This network meta-analysis also compared other therapies including histamine-2-receptor antagonists (H2RA) and sucralfate with PPIs. The analysis showed the following results for reduction in clinically significant gastrointestinal bleeding: PPI vs H2RA [OR 0.38, 95% CI 0.20 – 0.73; NNT 125; moderate quality evidence] and PPI vs sucralfate [OR 0.30, 95% CI 0.13 – 0.69; NNT 83; moderate quality evidence].3, 4 In this network analysis, PPIs were ranked first for the prevention of clinically important GI bleeding.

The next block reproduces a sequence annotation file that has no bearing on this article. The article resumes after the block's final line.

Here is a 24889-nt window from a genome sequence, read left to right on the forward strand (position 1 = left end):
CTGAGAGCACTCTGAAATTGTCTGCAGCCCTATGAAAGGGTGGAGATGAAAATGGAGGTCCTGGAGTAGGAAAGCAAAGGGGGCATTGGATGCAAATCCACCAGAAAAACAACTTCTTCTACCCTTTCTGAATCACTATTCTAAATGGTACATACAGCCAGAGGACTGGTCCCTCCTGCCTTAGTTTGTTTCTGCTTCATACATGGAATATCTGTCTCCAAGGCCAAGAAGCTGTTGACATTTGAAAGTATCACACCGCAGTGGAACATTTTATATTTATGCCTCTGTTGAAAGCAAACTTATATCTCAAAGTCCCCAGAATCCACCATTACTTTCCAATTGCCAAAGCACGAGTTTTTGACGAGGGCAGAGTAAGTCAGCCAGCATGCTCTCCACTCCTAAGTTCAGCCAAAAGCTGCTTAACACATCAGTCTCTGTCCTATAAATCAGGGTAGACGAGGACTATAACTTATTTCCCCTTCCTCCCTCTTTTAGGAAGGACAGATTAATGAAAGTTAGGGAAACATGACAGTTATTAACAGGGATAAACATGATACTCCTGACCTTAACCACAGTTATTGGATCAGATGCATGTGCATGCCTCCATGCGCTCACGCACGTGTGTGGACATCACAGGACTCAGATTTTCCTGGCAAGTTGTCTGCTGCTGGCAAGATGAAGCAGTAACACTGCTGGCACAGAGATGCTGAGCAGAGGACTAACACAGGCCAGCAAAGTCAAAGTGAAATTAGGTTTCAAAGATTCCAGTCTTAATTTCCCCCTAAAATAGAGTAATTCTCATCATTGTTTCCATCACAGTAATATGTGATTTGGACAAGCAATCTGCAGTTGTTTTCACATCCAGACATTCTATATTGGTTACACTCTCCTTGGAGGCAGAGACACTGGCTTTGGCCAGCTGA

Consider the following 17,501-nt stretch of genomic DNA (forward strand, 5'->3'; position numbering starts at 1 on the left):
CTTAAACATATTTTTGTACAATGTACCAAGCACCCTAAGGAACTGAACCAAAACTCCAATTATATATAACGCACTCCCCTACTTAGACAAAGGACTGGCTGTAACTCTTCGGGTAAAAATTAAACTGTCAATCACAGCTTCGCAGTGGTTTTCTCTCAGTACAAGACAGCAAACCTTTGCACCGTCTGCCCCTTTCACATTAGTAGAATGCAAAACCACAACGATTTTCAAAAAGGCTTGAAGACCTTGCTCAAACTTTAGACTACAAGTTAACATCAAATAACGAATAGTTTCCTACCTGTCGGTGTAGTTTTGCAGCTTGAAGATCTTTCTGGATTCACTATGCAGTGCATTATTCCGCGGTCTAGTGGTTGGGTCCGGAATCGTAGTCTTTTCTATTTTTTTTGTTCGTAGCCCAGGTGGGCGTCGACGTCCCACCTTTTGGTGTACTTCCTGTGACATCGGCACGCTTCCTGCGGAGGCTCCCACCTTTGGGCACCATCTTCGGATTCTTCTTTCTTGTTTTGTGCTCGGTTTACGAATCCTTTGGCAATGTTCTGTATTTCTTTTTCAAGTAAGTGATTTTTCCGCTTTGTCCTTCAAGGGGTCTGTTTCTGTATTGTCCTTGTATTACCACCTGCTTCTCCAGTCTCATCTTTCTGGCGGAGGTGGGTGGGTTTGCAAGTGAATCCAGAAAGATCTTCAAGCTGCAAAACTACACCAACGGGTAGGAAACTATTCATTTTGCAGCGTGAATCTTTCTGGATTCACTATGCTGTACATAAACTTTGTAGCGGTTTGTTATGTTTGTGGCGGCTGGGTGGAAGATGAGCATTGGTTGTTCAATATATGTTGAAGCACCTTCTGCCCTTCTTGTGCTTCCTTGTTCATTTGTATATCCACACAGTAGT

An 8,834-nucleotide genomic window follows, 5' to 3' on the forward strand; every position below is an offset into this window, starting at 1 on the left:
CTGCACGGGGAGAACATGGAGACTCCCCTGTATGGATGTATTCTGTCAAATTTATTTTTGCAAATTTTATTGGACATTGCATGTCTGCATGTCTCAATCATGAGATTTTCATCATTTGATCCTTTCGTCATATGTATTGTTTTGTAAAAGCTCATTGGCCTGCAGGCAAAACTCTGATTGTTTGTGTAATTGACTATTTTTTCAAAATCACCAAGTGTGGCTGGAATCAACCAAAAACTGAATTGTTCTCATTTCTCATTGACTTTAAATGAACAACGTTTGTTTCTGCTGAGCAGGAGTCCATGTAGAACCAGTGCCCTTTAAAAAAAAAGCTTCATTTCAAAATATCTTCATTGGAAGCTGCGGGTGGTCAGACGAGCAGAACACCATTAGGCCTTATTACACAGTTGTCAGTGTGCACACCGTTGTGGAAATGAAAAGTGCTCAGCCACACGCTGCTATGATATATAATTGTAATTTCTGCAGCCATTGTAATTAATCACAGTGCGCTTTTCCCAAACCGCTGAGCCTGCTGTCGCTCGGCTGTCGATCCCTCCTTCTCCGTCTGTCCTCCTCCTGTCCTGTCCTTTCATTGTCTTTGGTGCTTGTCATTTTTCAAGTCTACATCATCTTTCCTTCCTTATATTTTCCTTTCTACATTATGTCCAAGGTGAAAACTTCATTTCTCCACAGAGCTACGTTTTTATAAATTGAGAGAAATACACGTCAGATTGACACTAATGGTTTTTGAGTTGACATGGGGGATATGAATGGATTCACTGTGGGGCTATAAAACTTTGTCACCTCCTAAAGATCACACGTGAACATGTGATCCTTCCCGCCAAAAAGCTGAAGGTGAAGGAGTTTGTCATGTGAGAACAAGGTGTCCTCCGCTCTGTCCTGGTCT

The authors of this study mentioned that the use of PPIs in critically ill patients is likely to be associated with a higher risk of developing pneumonia. PPIs were associated with a statistically significant increase in developing pneumonia when compared to sucralfate [OR 1.65, 95% CI 1.20 – 2.27; NNH 28].3, 4 In addition, the data trended towards a higher risk of developing pneumonia when comparing PPIs to H2RAs and to placebo but this data is not statistically significant as the associated confidence intervals cross 1.0.3,4 The study authors’ expressed their concern regarding an increased risk of developing pneumonia in critically ill patients treated with PPIs by citing a potential 3.1 % absolute increase.3, 4 Nevertheless, the presented data does not support an increased risk of developing pneumonia when comparing PPIs to H2RAs or to placebo.